Dave Niehaus: Well, first of all, I don’t know about Denny, but I never expected it. It came out of the blue to me. As a matter of fact, it happened on my birthday, February the 19th, and I didn’t even know that was the day they were giving out the award. I’d known that for several years, I’d been one of the finalists. But if it happens, it happens, and if it doesn’t, it doesn’t.
As far as what it means to me – it means everything. Denny was the 31st, I’ll be the 32nd. There are only 32 guys who have won this award. After all this is our Oscar, our Academy Award.
I’d never been to Cooperstown until Memorial Day weekend and I went there to talk to Curt Smith on a “Voices of the Game” show. It was an epiphany for me. It really was – not only Cooperstown itself, but going up there that particular weekend and seeing all those American flags. But for me as a kid growing up in Southern Indiana, wash out on the line with real wooden clothes pins; it was right off of a Saturday Evening Post magazine cover. It was Norman Rockwell-ish.
When I got there and was taken in and taken to private places that Denny’s been but few people get to go downstairs and put the white gloves on and touch artifacts that nobody else gets to touch. It’s unbelievable. Then, when you get in the actual place where they have the plaques. You walk in there and it’s like going to church. I mean people speak in whispers there. You can almost hear the echoes in there because it’s a really holy place. I mean after all Christians have Rome. And Jews having the Wailing Wall. And I suppose Islam has Mecca. Baseball fans have Cooperstown. And that’s exactly the way I felt. I felt like it was a holy place. So that’s a very short answer for you.
Denny Matthews: It buckles you really. I’m with Dave. I started to think the day after they announced it for me, if there was a higher award for baseball/broadcasting. And I thought about it for three of four minutes and you know what, there isn’t. There’s none higher. It’s just one of those things that, it’s a once in a lifetime obviously.
I asked George Brett because George went in, in 1999. He was prepping me and I was trying to pick his brain, what to expect and everything. And he said it will be four of the fastest and most unforgettable days of your life. And he said “Slow it down as best you can. Soak it all in and just enjoy the heck out of it.” And that’s pretty good advice.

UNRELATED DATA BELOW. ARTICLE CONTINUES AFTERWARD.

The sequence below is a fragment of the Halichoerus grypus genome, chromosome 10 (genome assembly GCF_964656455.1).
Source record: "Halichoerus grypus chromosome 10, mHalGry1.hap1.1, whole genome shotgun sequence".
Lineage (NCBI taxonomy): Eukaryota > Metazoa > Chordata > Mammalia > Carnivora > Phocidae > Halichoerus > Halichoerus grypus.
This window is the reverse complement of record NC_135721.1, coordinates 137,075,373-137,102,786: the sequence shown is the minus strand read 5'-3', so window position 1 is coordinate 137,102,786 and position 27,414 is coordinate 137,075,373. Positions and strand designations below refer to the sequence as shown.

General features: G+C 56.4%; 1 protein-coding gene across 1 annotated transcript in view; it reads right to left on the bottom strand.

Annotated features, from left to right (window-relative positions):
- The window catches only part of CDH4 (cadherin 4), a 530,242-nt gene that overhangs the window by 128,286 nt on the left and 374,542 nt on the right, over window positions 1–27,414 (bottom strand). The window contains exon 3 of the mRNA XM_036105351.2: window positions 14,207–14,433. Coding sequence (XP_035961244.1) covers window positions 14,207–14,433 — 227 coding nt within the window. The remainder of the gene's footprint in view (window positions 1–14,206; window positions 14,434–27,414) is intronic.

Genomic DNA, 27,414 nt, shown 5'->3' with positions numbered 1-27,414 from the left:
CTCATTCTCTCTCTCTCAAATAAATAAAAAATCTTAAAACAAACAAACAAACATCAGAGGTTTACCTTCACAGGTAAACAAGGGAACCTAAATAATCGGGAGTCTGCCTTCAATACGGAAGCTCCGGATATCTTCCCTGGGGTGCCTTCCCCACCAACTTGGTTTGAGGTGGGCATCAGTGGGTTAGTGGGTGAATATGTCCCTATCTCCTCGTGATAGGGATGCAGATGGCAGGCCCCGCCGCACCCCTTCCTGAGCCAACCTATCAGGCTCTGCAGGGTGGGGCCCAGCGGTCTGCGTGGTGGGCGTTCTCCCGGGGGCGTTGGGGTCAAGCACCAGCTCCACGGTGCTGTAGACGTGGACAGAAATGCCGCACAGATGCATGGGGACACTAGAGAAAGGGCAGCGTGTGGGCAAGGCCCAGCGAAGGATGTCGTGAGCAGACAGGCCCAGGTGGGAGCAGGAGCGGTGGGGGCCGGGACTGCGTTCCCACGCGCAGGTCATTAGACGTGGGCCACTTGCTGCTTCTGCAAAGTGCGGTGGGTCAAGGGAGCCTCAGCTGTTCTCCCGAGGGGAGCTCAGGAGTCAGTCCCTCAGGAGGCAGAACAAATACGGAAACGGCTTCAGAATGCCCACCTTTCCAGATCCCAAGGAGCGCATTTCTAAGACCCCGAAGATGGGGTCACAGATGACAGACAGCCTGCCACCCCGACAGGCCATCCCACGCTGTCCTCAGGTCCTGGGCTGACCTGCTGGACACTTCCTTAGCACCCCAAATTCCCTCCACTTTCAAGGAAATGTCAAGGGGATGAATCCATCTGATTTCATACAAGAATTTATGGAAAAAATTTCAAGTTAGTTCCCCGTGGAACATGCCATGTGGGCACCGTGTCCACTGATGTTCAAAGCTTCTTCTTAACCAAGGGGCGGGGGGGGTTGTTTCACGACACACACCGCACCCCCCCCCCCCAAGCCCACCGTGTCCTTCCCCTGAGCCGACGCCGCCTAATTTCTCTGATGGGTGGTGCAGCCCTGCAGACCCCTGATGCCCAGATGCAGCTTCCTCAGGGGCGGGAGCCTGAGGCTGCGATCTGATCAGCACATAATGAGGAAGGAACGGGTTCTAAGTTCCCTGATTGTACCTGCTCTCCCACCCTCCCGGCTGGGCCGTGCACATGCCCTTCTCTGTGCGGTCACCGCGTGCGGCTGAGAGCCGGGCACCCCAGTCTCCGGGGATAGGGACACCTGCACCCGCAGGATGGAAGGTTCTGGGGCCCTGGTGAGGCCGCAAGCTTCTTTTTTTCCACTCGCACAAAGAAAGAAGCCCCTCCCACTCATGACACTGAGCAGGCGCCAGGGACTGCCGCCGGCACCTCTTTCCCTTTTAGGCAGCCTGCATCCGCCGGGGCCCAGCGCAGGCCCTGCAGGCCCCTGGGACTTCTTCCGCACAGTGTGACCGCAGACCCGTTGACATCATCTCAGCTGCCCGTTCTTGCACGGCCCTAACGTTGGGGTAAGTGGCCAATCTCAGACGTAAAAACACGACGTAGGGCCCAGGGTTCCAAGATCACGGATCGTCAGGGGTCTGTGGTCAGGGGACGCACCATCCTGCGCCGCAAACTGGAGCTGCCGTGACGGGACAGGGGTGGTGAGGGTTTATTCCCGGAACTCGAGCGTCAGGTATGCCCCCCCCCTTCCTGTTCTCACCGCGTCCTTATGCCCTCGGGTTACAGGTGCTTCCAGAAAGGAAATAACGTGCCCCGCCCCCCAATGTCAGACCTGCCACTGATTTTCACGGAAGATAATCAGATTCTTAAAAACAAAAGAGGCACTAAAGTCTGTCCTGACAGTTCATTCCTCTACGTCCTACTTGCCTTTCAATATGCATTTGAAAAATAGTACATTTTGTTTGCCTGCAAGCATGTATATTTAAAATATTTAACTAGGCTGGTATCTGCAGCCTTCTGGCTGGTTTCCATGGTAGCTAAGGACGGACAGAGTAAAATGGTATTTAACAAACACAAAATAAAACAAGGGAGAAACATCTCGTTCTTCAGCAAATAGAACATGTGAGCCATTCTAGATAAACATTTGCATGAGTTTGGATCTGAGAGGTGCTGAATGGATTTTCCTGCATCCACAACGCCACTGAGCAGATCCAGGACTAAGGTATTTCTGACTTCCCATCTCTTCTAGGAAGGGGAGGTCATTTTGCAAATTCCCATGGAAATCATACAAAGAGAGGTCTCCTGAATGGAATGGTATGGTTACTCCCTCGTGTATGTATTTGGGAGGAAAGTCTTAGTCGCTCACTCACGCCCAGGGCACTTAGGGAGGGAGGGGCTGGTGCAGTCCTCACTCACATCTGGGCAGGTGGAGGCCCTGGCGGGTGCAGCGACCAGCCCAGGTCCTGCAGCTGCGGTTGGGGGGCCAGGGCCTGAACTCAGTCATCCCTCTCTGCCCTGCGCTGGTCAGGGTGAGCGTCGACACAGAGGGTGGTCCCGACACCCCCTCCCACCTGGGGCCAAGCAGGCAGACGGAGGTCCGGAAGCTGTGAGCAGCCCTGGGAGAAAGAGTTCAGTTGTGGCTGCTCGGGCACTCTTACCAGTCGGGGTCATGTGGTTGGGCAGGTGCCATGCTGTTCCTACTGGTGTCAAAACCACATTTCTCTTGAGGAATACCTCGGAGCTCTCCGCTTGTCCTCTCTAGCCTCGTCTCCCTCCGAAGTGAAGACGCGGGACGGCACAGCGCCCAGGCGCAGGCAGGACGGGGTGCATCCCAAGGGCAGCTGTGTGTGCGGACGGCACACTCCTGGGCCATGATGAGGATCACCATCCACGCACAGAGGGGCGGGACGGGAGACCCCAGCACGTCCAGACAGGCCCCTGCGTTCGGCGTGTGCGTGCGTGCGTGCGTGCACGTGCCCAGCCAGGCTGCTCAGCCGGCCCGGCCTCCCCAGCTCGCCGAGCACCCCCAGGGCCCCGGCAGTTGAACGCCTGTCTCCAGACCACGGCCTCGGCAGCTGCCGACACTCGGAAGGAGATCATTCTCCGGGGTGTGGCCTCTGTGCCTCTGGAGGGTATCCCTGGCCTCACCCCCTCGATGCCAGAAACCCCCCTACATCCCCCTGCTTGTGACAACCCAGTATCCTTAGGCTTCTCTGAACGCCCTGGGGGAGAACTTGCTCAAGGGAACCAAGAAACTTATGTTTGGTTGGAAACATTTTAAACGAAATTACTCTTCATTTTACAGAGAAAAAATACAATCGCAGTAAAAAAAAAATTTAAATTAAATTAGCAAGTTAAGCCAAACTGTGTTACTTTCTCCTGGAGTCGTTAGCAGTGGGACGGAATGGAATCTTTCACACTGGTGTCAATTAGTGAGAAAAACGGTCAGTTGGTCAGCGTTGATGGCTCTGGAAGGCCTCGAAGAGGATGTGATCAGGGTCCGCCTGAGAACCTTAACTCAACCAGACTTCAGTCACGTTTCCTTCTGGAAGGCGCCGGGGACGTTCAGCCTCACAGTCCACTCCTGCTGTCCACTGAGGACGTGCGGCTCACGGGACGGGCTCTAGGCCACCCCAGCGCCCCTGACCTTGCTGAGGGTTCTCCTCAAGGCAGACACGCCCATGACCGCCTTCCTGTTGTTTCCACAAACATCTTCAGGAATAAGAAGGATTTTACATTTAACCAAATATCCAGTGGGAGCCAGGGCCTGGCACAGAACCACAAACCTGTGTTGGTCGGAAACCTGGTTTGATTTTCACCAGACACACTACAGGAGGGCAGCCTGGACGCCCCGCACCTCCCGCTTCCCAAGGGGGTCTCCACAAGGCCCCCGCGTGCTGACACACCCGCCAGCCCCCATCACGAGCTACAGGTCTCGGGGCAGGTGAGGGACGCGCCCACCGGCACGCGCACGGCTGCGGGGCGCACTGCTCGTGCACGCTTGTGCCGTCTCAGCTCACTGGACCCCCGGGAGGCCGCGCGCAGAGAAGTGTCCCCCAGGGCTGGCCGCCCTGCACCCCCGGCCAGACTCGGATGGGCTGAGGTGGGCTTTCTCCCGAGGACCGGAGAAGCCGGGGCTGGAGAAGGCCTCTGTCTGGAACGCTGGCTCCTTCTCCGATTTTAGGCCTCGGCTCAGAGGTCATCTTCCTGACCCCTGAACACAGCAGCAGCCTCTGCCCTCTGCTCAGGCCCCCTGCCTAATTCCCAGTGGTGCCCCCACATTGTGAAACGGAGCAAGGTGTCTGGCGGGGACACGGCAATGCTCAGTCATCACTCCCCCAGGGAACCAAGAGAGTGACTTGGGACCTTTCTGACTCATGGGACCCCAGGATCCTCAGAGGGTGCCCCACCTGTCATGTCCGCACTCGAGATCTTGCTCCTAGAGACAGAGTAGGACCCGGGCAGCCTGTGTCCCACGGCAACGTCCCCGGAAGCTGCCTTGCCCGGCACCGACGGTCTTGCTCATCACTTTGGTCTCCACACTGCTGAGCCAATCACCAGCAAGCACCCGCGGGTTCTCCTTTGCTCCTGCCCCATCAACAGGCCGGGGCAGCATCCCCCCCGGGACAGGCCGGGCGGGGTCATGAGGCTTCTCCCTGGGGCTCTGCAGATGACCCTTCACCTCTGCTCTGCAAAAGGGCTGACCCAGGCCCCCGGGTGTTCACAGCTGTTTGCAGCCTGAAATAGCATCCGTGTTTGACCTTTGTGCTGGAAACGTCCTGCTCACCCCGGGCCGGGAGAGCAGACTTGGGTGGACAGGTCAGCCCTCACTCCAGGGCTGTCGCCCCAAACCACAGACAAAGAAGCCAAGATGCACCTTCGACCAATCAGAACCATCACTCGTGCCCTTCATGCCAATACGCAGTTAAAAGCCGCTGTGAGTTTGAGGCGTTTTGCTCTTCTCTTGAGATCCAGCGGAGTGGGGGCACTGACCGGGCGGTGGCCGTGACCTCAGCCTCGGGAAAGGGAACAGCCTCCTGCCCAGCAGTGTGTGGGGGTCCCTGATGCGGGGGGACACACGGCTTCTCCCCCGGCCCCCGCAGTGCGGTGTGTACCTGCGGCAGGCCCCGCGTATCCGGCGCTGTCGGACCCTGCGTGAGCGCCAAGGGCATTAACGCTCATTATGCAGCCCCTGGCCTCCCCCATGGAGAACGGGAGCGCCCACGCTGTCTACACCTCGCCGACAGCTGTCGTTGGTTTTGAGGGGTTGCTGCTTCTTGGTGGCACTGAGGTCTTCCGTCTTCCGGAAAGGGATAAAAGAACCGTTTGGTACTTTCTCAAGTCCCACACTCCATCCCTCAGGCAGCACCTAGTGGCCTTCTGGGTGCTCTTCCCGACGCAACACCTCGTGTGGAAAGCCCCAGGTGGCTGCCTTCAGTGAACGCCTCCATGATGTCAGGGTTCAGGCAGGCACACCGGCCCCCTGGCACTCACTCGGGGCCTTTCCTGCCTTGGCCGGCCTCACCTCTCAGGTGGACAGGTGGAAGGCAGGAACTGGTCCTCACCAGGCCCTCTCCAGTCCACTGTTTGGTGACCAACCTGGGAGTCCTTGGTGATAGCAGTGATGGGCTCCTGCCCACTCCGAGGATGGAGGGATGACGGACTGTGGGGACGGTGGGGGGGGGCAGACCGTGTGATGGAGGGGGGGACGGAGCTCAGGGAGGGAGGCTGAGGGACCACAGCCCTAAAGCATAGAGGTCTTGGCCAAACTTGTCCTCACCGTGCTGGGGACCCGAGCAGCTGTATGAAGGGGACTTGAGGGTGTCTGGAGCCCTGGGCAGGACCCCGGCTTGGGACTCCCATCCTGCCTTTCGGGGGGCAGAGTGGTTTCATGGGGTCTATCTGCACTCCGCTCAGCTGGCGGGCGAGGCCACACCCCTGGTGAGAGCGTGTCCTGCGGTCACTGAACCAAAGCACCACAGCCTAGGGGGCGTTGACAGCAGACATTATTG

I tried to do that. I think I did a pretty good job. But it does go fast because there’s so much going on. It will go by in a flash. But if you can slow it down and just kind of soak in every moment, talk to all the guys and hear the stories. The way that they embrace you, it’s a quite a deal.
Niehaus: I’ve been told about exactly what you said. As a matter of fact, that weekend, Memorial Day weekend, we were in playing the Yankees and I took the one game off to go up there and do this. And Reggie Jackson and I went up there on Saturday, so Friday night I was standing around the batting cages as the Yankees were taking batting practice and I went up to him and said “What’s it like when you get up there to talk.” And he said “Let me give you some advice.” And I said “What’s that?” And he said “Don’t turn around and look behind you.” (Denny starts laughing)
He said “You’ll see all those Hall of Famers up there and it will be intimidating.” He said, “You’ll break down.” So I don’t know whether I will or I won’t. But that’s good advice right?
Matthews: Oh absolutely. And what’s really cool after you’re done with your speech, they’ll come over and shake your hand and say “Oh, that was fun,” or “Great stories,” or you know “Good job.” These guys slapping you on the back and telling you what a good job you did, it’s like “Wow.” You feel like you’re 3,000 feet in the air. It’s really amazing.
ATH: The two of you have probably seen more games for your respective ball clubs than anyone else associated with your franchise. Denny, you’ve been with the Royals since their inception in 1969 and Dave you’ve been with the Mariners since they began in 1977. What does it mean to be the guy that is sort of a walking history book for your organization?
Matthews: It carries some responsibility with it doesn’t it?
Niehaus: Yeah, it does. First of all, I’m sure Denny, as well as I have probably had chances to go other places. Once you have your taproot in a place, its tough to go somewhere else. He’s from the Midwest and I’m from the Midwest, but I ended up in Seattle. I was with the Angels for ten years before that. But I was the No. 3 guy there and I got to go to Seattle and be the No. 1 guy and become a part of the community. We didn’t win too many ballgames. We weren’t a .500 ball club until 1991.
But you become a part of the family up there. People look forward to hearing you every spring. You become a part of their life. I think the things that are important to me are the people that listen to you are the people that don’t necessarily buy the tickets. These are the people that are the shut-ins, the people that can’t come to the ballpark. One of the highest awards I’ve ever received is I was honored by the Washington State Society for the Blind because people said they could see the game through my eyes. And that tells me that you are doing your job when you do that.